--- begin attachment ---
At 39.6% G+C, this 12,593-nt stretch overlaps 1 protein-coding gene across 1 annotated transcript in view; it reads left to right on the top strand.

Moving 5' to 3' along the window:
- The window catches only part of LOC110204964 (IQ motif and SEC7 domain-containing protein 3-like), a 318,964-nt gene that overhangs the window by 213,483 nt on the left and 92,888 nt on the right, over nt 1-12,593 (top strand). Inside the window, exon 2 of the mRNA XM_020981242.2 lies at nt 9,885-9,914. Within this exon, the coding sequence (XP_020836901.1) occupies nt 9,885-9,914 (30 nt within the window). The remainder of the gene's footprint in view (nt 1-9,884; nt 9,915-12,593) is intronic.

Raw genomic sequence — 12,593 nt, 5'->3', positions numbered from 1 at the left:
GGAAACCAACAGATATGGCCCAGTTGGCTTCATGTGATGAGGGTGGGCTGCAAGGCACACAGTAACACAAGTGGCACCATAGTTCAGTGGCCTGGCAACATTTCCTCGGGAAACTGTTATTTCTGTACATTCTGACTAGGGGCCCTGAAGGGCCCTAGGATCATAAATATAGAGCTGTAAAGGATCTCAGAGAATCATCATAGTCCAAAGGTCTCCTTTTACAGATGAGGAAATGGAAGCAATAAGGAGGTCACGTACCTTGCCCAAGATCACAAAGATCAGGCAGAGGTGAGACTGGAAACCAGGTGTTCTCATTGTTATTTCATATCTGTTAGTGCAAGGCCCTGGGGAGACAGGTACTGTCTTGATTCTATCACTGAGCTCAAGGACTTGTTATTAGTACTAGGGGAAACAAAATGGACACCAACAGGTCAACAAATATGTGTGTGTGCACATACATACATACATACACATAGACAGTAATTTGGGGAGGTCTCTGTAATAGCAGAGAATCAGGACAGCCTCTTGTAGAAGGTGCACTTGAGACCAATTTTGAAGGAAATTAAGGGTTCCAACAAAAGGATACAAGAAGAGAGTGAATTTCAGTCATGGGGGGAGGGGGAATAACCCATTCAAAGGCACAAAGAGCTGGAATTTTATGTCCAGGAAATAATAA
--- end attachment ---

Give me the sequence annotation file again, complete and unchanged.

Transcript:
At 39.6% G+C, this 12,593-nt stretch overlaps 1 protein-coding gene across 1 annotated transcript in view; it reads left to right on the top strand.

Moving 5' to 3' along the window:
- The window catches only part of LOC110204964 (IQ motif and SEC7 domain-containing protein 3-like), a 318,964-nt gene that overhangs the window by 213,483 nt on the left and 92,888 nt on the right, over nt 1-12,593 (top strand). Inside the window, exon 2 of the mRNA XM_020981242.2 lies at nt 9,885-9,914. Within this exon, the coding sequence (XP_020836901.1) occupies nt 9,885-9,914 (30 nt within the window). The remainder of the gene's footprint in view (nt 1-9,884; nt 9,915-12,593) is intronic.

Raw genomic sequence — 12,593 nt, 5'->3', positions numbered from 1 at the left:
GGAAACCAACAGATATGGCCCAGTTGGCTTCATGTGATGAGGGTGGGCTGCAAGGCACACAGTAACACAAGTGGCACCATAGTTCAGTGGCCTGGCAACATTTCCTCGGGAAACTGTTATTTCTGTACATTCTGACTAGGGGCCCTGAAGGGCCCTAGGATCATAAATATAGAGCTGTAAAGGATCTCAGAGAATCATCATAGTCCAAAGGTCTCCTTTTACAGATGAGGAAATGGAAGCAATAAGGAGGTCACGTACCTTGCCCAAGATCACAAAGATCAGGCAGAGGTGAGACTGGAAACCAGGTGTTCTCATTGTTATTTCATATCTGTTAGTGCAAGGCCCTGGGGAGACAGGTACTGTCTTGATTCTATCACTGAGCTCAAGGACTTGTTATTAGTACTAGGGGAAACAAAATGGACACCAACAGGTCAACAAATATGTGTGTGTGCACATACATACATACATACACATAGACAGTAATTTGGGGAGGTCTCTGTAATAGCAGAGAATCAGGACAGCCTCTTGTAGAAGGTGCACTTGAGACCAATTTTGAAGGAAATTAAGGGTTCCAACAAAAGGATACAAGAAGAGAGTGAATTTCAGTCATGGGGGGAGGGGGAATAACCCATTCAAAGGCACAAAGAGCTGGAATTTTATGTCCAGGAAATAATAA